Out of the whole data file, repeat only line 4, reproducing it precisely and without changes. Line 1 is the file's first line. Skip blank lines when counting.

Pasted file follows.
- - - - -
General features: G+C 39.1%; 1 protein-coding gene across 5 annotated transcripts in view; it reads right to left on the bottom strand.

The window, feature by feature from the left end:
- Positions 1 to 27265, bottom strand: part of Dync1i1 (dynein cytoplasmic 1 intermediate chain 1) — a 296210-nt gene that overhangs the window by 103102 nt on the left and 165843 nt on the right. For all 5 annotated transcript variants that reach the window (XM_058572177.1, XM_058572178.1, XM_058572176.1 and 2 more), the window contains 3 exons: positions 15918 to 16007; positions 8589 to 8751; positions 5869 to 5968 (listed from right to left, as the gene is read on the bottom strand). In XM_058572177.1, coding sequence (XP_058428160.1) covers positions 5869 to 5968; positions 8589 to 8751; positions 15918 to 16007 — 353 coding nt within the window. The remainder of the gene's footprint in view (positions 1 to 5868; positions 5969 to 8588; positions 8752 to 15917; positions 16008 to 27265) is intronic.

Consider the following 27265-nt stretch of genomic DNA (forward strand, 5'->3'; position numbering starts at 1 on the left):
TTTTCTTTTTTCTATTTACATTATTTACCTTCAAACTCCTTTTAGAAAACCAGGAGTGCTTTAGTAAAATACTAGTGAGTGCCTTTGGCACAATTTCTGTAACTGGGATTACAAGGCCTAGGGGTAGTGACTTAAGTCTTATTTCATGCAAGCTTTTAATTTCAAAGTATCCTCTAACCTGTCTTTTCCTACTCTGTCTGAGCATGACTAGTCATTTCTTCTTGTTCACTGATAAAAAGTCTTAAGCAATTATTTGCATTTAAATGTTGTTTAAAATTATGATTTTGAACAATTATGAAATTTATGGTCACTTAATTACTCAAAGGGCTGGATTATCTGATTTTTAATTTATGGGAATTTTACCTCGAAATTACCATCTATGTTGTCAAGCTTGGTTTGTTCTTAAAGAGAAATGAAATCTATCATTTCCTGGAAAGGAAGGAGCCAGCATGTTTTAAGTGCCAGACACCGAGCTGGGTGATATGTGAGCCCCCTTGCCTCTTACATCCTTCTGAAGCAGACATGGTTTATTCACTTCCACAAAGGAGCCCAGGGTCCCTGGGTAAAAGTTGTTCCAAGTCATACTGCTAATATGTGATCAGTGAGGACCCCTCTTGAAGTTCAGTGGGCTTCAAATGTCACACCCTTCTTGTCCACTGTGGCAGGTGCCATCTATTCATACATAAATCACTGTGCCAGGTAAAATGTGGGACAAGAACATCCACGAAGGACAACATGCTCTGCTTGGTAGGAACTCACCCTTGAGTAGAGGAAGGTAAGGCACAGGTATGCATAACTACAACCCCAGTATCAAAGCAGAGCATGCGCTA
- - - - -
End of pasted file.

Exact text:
Consider the following 27265-nt stretch of genomic DNA (forward strand, 5'->3'; position numbering starts at 1 on the left):